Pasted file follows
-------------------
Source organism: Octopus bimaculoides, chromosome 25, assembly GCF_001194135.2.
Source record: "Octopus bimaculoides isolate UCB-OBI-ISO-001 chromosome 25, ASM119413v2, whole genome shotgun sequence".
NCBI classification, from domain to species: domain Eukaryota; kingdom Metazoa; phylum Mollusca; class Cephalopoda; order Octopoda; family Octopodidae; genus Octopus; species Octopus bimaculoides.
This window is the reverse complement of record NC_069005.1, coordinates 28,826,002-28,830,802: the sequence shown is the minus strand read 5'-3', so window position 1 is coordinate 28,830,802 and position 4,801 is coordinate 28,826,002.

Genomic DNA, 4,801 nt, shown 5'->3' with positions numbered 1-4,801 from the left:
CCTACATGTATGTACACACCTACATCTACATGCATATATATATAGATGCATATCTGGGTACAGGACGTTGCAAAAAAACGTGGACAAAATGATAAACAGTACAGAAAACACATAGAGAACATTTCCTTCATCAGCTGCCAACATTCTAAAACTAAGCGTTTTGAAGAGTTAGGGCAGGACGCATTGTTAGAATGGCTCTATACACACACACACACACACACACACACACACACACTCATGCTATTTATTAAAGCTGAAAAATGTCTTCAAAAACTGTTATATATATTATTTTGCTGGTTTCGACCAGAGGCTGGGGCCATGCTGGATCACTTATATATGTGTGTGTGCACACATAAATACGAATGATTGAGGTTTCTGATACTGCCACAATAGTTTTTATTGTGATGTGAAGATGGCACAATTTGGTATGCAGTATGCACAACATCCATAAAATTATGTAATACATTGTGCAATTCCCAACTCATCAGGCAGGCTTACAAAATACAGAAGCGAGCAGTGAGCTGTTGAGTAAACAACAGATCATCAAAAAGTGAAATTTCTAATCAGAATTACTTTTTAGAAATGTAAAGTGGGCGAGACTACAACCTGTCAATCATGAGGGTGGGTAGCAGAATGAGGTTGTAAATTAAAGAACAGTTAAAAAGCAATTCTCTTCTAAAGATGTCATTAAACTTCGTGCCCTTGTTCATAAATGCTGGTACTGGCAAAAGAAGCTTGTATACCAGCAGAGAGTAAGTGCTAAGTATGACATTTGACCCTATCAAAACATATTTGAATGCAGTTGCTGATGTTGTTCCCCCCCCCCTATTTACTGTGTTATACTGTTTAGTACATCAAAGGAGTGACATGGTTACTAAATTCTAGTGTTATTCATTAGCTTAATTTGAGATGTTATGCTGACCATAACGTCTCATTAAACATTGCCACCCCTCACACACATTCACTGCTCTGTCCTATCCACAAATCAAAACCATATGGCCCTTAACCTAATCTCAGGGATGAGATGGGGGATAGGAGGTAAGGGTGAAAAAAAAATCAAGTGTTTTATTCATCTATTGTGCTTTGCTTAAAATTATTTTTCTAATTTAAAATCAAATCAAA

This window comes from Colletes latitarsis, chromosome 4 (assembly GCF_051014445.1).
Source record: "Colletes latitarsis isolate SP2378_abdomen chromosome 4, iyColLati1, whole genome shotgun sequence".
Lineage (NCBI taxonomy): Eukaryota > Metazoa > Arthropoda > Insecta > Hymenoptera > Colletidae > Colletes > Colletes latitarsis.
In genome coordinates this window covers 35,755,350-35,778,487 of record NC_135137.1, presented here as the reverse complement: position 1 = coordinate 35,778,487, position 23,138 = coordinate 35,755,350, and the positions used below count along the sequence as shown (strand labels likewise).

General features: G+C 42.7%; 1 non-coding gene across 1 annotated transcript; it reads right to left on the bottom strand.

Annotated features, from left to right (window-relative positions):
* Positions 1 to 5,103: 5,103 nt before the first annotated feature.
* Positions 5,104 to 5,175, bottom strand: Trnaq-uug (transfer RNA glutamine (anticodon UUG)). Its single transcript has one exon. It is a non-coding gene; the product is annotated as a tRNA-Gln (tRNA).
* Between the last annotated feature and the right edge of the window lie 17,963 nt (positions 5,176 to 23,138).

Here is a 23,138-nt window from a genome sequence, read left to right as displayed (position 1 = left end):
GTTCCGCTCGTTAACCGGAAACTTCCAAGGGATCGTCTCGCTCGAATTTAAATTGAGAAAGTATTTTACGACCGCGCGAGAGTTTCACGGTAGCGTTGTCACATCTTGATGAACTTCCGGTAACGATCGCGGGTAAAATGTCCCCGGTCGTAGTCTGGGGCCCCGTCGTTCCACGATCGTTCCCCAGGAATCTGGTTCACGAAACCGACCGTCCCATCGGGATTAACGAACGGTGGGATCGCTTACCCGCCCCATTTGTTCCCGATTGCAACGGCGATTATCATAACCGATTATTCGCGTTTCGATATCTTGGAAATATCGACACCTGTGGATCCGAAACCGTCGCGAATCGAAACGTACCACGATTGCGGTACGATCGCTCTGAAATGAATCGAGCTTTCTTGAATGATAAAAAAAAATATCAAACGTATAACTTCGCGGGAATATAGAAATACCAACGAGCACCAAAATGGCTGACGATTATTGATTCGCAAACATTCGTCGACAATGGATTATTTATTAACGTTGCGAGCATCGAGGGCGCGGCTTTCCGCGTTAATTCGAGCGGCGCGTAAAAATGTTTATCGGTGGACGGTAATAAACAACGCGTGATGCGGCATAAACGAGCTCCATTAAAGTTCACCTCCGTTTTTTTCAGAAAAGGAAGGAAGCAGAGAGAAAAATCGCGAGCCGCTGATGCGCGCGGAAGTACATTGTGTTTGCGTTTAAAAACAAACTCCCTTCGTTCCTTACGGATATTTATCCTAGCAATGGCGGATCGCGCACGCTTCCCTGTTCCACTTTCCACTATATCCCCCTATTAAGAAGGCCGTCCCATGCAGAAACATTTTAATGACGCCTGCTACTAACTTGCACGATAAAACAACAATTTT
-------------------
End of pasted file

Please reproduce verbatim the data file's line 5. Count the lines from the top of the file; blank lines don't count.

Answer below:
Genomic DNA, 4,801 nt, shown 5'->3' with positions numbered 1-4,801 from the left: